A Medical Device Daily

American Healthcare Research and Quality (AHRQ; Washington) reported that it is providing more than $5 million for 19 new grants under its “Improving Patient Safety Through Simulation Research” request for applications.

The projects focus on assessing and evaluating the roles that simulation can play to improve the safe delivery of quality health care. The Institute of Medicine (IOM; Washington) estimated that medical errors are the eighth leading cause of death among Americans.

Medical simulation involves scenarios in which real-life medical situations are re-created so that healthcare providers can practice new procedures and techniques before performing them on patients and potentially placing them at risk. These projects are expected to inform providers, health educators, payers, policy makers, patients, and the public about the effective use of simulation in preventing medical errors and improving patient safety.

The simulation projects focus on a range of interventions that can contribute to a safer healthcare environment, including effective communication among members of the health care team, disclosure of medical errors to patients and their families, the effects of implementing health information technology, and patient handoffs and transitions within hospitals. Several projects focus on teamwork in high-risk settings such as emergency departments, labor and delivery units, and intensive care units. These projects will have an immediate and long-term impact by accelerating the implementation of new simulation tools to improve patient safety, AHRQ said.

The projects span a wide spectrum of settings and populations, in 16 states throughout the U.S., including Children’s Hospital of Philadelphia , Louisiana State UniversityHealth Sciences Center (New Orleans) and Scott and White Hospital (Temple, Texas).

In other grants/contracts news:

• Fluidigm (South San Francisco) and the Lawrence Berkeley National Laboratory (Berkeley Lab; Berkeley, California) have received funding from the National Institutes of Health to develop a microfluidic chip for collection of in situ X-ray diffraction data. The diffraction-capable chip will be designed so that protein crystals can be screened at a synchrotron without having to first remove them from the chip. The new technology will allow researchers to identify the best crystals for diffraction experiments using actual X-ray data rather than relying on qualitative measures, such as visual inspection. This chip-based method is expected to eliminate the need to manipulate crystals prior to data collection, a step that often results in mechanical damage to the fragile crystals.

The grant includes funding for instrument modifications at the synchrotron facility, where scientists would send the diffraction-capable chips containing intact crystals. Diffraction data will be collected from every experiment in the chip and then deposited on-line. This preliminary diffraction data will allow users to focus their efforts on the crystallization conditions that produce the best diffracting crystals, providing a tremendous savings in time and cost.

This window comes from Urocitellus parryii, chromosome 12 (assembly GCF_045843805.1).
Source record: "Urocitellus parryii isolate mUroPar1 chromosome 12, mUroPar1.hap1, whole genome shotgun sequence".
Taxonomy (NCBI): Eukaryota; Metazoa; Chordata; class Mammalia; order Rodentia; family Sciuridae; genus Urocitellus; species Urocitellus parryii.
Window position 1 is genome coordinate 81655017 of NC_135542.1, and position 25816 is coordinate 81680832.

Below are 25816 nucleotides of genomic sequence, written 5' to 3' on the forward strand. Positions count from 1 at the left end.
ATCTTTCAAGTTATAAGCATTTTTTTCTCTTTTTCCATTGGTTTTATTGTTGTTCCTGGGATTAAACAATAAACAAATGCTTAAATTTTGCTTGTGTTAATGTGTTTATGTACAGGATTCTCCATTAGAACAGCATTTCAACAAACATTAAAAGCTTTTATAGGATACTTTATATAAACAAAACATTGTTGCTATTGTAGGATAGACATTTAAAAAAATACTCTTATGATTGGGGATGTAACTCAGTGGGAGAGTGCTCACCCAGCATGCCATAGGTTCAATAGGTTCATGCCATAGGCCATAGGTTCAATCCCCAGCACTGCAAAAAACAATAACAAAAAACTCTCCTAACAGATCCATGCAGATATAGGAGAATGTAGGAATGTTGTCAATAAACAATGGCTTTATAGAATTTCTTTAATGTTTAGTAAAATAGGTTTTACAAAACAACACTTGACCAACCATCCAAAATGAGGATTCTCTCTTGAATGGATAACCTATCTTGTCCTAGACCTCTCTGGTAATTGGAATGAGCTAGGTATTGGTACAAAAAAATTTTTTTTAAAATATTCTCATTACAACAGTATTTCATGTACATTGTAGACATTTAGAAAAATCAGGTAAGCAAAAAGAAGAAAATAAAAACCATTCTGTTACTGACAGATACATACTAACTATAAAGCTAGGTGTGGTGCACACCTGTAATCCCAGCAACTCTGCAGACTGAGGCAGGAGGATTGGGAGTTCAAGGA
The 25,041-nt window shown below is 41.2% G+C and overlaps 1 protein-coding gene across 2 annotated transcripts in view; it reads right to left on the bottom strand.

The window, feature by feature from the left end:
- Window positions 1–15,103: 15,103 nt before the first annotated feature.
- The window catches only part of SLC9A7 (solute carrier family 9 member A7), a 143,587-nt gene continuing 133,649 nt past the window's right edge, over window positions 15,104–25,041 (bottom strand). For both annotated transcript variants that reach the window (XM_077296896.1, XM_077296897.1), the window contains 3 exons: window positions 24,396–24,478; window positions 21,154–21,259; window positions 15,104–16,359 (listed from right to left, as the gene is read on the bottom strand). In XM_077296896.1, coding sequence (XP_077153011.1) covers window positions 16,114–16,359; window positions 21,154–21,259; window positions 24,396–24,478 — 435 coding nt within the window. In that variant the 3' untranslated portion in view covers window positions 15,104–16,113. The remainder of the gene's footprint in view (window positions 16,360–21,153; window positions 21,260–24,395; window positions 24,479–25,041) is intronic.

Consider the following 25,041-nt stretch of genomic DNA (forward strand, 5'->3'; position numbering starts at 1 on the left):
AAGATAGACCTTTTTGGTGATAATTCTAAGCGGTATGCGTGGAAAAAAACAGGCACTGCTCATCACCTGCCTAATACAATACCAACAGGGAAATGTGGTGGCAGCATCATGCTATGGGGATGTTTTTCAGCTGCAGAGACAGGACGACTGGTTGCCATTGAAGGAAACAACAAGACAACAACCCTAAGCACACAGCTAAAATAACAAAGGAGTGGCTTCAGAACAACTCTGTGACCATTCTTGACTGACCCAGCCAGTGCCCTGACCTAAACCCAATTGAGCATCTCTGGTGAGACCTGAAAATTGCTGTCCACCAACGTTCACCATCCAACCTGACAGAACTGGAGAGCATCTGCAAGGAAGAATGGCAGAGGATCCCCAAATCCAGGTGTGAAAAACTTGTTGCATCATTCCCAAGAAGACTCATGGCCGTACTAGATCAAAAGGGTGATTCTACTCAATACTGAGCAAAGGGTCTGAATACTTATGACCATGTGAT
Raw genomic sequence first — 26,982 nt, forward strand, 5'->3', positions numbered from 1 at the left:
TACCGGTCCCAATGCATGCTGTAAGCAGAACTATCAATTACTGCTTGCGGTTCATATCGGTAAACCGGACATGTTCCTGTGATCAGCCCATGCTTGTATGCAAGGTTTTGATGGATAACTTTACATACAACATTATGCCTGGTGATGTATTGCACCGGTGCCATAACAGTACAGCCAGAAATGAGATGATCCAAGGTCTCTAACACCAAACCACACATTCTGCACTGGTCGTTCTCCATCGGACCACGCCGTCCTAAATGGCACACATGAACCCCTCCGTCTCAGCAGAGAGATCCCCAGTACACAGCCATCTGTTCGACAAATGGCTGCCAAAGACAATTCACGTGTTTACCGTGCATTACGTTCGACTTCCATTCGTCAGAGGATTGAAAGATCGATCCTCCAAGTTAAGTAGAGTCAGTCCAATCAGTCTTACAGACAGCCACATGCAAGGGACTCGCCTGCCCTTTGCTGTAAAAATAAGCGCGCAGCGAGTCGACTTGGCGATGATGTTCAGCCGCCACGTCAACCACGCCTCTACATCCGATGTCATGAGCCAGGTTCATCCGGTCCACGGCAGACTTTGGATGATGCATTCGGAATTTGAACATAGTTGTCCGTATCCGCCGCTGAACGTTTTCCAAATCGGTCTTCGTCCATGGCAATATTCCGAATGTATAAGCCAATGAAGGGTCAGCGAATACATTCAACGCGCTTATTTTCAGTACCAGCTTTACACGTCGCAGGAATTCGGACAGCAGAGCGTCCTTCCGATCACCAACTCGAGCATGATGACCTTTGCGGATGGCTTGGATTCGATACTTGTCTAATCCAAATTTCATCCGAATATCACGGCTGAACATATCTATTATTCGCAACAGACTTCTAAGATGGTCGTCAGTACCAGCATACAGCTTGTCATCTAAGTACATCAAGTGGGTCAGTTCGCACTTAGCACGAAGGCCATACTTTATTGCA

The goal of protein crystallography is to construct a detailed representation of the atomic structure of the protein, knowledge basic to understanding its biological function in an organism and may guide the development of new drugs.

“In this tight funding environment, receiving an STTR [Small Business Technology Transfer] Phase II grant attests to the value that the NIH places on our crystallization technology,” said Fluidigm CEO Gajus Worthington.

Fluidigm said it pioneered the field of microfluidic, or chip-based, protein crystallization, marketed as the Topaz system.

Fluidigm develops and distributes systems based on the unique properties of integrated fluidic circuits (IFCs) to precisely control fluids on a nano-volume scale.

• Mercury Computer Systems (Chelmsford, Massachusetts) has entered a three-year agreement to provide a picture archiving and communications system (PACS) solutions to Genesis Digital Imaging (Los Angeles).

Genesis supports distributors in the medical imaging industry with products and services, and will distribute Mercury’s Visage web-enabled PACS solutions under their product umbrella Omni-WEB PACS, throughout the North American market. The agreement with Genesis extends Mercury’s strategy of providing its medical imaging solutions to the marketplace through top-tier dealers and distributors.

Genesis plans to combine the Kodak desktop CR system with the Mercury Visage web-PACS server.

BioLucent, (Aliso Viejo, California), maker of the MammoPad breast cushion, reported a new agreement to provide MammoPad to Dartmouth-Hitchcock Medical Center (DHMC; Lebanon, New Hampshire).

The MammoPad breast cushion will be provided to all of the roughly 15,000 women each year who receive screening or diagnostic mammograms at DHMC.

MammoPad is a radiolucent, FDA-cleared foam cushion that covers the cold, hard surfaces of all commercially available mammography equipment. Clinical studies show the cushion can reduce mammography-related discomfort by half for three out of four women.

BioLucent is a women’s health company dedicated to the early detection and treatment of breast cancer.

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